Study Great Works of Art in Spain

Study Great Works of Art in Spain

During the 16th and 17th centuries the kings of Spain directed some of the riches that were coming out of the Americas into art. They brought paintings and sculptures from the best artists in Belgium, Italy, Spain, the Netherlands and Germany. Spain now has one of the largest art collections in Europe, it has also produced great artists such as Dalí, Picasso and Velázquez. If you are an art lover, you have to study in Spain!

The following is a list of some of the most famous museums, that house the biggest collections in Spain however, Spain is also full of amazing, smaller museums that are out there waiting for you to discover them!

Picasso Museum, Barcelona

The Picasso Museum in Barcelona contains one of the most comprehensive collections of the Spanish artist’s works, with a special focus on his early years. Opened in 1963, the museum is housed in five adjacent medieval palaces in the La Ribera area of Barcelona. Its permanent collection includes Picasso’s early major works The First Communion (1896) and Science and Charity (1897). The museum is split into different areas, including the Blue Period, the early years, training, works focusing on Barcelona and Las Meninas (Picasso’s reinterpreting of Veláquez’s famous work).

Museo del Prado, Madrid

The Museo del Prado first opened to the public as a painting and sculpture museum in 1819 and is the main Spanish national art museum, located in central Madrid. It is generally considered to have one of the world’s finest collections of European art, ranging from the 12th century to the early 20th century. The museum’s main pieces came from the royal collection, which included such paintings as The Garden of Earthly Delights by Bosch, together with works by El Greco, Velázquez, Reubens and Goya. These days, the Prado’s collection comprises of around 8,600 paintings and over 700 sculptures. Visit here and you will see great works by Spanish masters Diego de Velázquez (whose Las Meninas is one of the Prado’s most famous pieces) and Francisco de Goya, whose Black Paintings are exhibited in their own room for the definitive immersive experience.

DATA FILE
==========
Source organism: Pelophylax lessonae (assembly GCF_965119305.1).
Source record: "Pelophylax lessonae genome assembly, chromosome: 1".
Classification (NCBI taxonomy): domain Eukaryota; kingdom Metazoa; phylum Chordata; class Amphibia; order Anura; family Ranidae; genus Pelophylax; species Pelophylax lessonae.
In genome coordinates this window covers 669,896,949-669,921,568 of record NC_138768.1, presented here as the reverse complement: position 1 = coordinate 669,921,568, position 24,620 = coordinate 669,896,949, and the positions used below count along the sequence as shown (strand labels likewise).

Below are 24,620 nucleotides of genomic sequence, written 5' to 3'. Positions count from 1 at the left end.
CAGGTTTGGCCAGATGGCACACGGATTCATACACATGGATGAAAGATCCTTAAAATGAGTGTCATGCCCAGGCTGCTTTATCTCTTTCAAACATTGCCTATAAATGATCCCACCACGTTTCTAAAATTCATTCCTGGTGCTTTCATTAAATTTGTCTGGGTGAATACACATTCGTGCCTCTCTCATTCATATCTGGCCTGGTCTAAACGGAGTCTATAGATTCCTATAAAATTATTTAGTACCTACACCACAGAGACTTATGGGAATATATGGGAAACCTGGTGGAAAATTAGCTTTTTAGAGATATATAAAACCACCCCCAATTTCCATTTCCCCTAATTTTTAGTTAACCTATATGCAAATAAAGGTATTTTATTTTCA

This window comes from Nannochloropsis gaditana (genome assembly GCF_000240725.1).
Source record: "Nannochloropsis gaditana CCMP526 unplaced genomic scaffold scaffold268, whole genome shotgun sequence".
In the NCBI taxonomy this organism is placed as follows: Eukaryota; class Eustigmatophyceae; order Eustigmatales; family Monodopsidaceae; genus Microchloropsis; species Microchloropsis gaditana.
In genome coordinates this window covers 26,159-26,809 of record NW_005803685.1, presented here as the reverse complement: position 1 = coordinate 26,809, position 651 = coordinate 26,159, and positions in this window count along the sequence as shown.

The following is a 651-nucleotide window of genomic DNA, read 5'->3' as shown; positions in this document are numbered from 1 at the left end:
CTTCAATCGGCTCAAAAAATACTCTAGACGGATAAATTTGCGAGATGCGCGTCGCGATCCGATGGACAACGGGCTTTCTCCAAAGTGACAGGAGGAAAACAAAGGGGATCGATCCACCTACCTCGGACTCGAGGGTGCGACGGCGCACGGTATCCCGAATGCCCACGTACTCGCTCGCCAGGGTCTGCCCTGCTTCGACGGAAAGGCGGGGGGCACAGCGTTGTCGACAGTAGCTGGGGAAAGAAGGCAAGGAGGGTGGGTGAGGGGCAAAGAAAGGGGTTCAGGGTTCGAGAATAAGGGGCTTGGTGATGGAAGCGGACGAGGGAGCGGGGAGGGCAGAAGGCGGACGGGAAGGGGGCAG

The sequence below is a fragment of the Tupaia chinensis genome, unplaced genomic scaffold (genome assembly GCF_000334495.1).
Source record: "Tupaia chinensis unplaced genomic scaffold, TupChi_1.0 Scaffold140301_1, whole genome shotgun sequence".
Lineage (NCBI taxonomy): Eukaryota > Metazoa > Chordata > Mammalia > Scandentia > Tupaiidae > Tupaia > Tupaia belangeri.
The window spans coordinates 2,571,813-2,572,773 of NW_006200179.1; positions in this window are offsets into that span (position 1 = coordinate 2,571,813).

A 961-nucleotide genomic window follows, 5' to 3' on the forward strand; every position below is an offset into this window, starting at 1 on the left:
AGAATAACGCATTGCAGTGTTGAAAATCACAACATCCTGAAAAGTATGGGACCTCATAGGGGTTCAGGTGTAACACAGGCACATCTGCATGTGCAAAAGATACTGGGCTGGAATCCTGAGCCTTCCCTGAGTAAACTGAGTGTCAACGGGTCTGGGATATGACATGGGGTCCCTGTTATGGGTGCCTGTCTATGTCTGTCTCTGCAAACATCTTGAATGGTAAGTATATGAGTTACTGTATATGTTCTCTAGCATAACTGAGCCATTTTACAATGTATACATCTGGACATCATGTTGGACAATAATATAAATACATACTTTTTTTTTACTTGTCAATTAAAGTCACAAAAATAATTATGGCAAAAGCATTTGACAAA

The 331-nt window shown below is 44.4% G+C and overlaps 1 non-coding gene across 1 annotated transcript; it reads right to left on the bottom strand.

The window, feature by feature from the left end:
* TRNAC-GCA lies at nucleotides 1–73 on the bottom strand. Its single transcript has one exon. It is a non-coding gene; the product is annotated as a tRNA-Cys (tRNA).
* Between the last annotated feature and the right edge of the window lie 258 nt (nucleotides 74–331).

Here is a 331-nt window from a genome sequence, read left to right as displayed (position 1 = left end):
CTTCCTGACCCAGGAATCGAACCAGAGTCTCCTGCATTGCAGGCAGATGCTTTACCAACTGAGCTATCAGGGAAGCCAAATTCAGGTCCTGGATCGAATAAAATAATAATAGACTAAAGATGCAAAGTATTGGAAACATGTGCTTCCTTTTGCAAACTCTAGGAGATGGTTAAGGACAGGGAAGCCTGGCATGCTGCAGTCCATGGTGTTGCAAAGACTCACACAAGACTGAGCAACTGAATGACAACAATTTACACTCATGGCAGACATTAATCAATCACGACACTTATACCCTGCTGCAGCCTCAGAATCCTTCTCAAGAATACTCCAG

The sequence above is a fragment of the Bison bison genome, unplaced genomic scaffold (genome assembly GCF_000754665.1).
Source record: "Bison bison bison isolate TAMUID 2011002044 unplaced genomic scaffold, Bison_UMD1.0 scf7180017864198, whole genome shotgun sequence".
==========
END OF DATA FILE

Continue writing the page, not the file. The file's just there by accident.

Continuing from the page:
National Art Museum of Catalonia, Barcelona

The National Art Museum of Catalonia is situated in the grand Palau Nacional of Montjuïc, built for the 1929 International Exhibition. Ever since the gallery opened in 1934, it has gradually accumulated works that embrace over 1,000 years of art, from medieval collections right up to modern day contemporary photography and artwork. Tourist attractions include the collection of 11th to 13th century Romanesque mural paintings (the biggest and oldest in Europe) and its collection of Catalan modernism, like Barcelona’s most famous artist and architect, Antoni Gaudí.

Valencian Institute of Modern Art, Valencia

The Valencian Institute of Modern Art, opened its doors in 1989 and was Spain’s first centre for modern art. Its collection contains over 11,000 works that span the 20th century, and all the continents. The collection is separated into eight different themes, concentrating on various areas in the development on contemporary art. One theme focuses around the Catalan sculptor Julio González, an important influence at the launch of contemporary art in Spain and Valencia who was well known for modern sculptures made from iron. Other themes comprise artists like Marcel Duchamp, Man Ray and the Dadaists and photographers Robert Frank and Cindy Sherman.

Reina Sofía, Madrid